The Bowery Presents
Jason Isbell and the 400 Unit

Jason Isbell and the 400 Unit

Iron & Wine

Thu, June 29, 2017

Doors: 6:00 pm / Show: 7:00 pm

CMAC (Canandaigua, NY)

Canandaigua, NY

$55, $45, $35, $30, Lawn $25 ADV / $30 DOS

This event is all ages

Jason Isbell and the 400 Unit
Jason Isbell and the 400 Unit
Jason Isbell and the 400 Unit’s new album, The Nashville Sound, is a beautiful piece of American musicmaking, but watch yourself: it will light a fire under your ass. “You’re still breathing, it’s not too late,” Jason sings.

This album is a call, and the songs on it send sparks flying into a culture that’s already running so hot the needle on the temperature gauge is bouncing erratically in the red. And while it’s understandable that, in this moment, some people want their radio to help them drift away, this finely calibrated set of ten songs is aimed right between the clear eyes of people who prefer to stay present and awake. It’s a call to those who won't cower no matter how erratically the world turns, and who aren’t afraid of what looks back when they look in the mirror. Bruce Springsteen did that. Neil Young did that. Jason Isbell does that.

There are songs on this album that cut to the chase. “Last year was a son of a bitch for nearly everyone we know,” Isbell sings on the album’s first single, “Hope the High Road.” “But I ain’t fighting with you down in the ditch. I’ll meet you up here on the road.” As singular as that lyric is, there’s nothing coy or obtuse about it. Meanwhile, other songs here take a subtler tack.

Check out track three, “Tupelo.” It plays like a warm ode to Northeast Mississippi—on the first few listens, it sure sounds like a loving tribute—but on the fourth you realize that the town the protagonist is extolling is actually a blazing hellhole. Perfect—as a hideout, anyway. “You get about a week of spring and the summer is blistering,” Isbell sings. “There ain’t no one from here who will follow me there.” It’s the kind of twist that compels the fifth listen—and the fiftieth.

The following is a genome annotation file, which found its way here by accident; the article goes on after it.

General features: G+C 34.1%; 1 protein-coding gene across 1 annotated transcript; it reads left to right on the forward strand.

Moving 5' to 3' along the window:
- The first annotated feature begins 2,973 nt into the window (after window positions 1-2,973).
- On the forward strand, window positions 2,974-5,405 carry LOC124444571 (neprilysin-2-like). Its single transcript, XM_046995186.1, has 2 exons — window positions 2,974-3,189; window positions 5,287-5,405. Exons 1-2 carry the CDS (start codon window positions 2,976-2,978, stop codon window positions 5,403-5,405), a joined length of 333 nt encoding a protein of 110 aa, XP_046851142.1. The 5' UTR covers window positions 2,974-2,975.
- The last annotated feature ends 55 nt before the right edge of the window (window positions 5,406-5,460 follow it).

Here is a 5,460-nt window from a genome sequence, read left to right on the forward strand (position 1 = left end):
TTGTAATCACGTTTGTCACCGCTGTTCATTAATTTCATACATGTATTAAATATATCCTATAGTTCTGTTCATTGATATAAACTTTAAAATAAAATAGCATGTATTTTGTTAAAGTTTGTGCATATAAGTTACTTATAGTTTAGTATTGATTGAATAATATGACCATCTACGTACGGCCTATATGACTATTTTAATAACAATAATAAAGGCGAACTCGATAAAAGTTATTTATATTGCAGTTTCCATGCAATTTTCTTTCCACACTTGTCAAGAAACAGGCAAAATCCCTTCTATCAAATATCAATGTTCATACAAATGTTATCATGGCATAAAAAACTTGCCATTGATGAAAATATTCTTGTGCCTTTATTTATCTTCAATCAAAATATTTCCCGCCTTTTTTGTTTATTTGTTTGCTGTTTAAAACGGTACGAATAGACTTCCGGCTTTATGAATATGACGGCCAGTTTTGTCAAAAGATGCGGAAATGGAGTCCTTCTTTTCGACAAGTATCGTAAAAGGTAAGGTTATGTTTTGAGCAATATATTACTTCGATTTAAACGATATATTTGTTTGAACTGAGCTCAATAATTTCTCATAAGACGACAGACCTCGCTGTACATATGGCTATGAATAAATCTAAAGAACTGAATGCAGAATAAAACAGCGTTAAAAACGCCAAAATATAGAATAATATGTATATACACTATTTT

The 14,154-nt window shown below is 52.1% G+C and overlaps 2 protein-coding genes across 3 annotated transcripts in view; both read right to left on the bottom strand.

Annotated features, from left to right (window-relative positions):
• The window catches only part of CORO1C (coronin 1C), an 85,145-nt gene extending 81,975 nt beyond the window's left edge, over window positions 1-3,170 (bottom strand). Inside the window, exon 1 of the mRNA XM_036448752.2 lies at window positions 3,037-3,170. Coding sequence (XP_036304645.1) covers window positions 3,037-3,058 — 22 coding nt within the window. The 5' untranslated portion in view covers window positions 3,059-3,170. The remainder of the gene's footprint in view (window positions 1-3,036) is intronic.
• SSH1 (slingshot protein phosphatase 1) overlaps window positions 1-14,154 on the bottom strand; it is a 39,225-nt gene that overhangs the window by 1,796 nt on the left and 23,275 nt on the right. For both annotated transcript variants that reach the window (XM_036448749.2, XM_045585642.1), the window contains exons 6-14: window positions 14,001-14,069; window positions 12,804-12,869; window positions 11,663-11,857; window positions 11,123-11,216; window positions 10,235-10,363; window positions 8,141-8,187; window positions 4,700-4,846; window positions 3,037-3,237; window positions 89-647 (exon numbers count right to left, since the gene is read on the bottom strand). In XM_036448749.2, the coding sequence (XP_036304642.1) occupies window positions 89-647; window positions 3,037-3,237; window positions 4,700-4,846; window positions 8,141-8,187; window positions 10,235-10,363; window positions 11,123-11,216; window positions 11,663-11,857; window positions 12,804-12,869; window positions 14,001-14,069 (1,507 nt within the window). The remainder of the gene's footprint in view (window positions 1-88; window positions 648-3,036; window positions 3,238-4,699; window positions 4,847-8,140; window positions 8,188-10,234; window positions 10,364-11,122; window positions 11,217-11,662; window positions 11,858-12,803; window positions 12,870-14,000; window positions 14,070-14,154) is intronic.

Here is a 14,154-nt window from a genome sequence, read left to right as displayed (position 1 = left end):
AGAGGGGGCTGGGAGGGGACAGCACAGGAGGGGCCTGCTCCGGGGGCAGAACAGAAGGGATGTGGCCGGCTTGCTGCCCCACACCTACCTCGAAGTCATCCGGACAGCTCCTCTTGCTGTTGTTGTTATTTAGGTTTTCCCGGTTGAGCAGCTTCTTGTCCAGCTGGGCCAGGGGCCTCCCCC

As with Isbell’s 2013 breakthrough, Southeastern, and his double-Grammy-winning follow up, 2015’s Something More Than Free, The Nashville Sound was produced by Dave Cobb. Isbell says that he and Cobb created a simple litmus test for the decisions they made in the two weeks they spent at RCA Studios (which was known as “The home of the Nashville Sound” back in the ’60’s and ’70s): they only made sonic moves that their heroes from back in the day could’ve made, but simply never did. It’s a shrewd approach—an honest way to keep the wiz-bang of modern recording technology at arms length, while also leaving the old bag of retro rock ’n’ roll tricks un-rummaged. Lyrically, The Nashville Sound is timely. Musically, it is timeless.

It’s also worth noting that this album isn’t credited to Isbell alone. For the first time since 2011’s Here We Rest, Isbell’s band, the 400 Unit, gets title billing. “Even when I was writing, I could always hear the band’s stamp on the finished product,” Jason says. “These songs needed more collaboration on the arrangements to make them work, and I felt like the band deserved it after the way they played.” Given Cobb’s strict insistence on cutting songs live with no demos or rehearsals, you can easily imagine how the brilliantly raw performances on the record will translate to the stage when the band takes these new songs out on the road.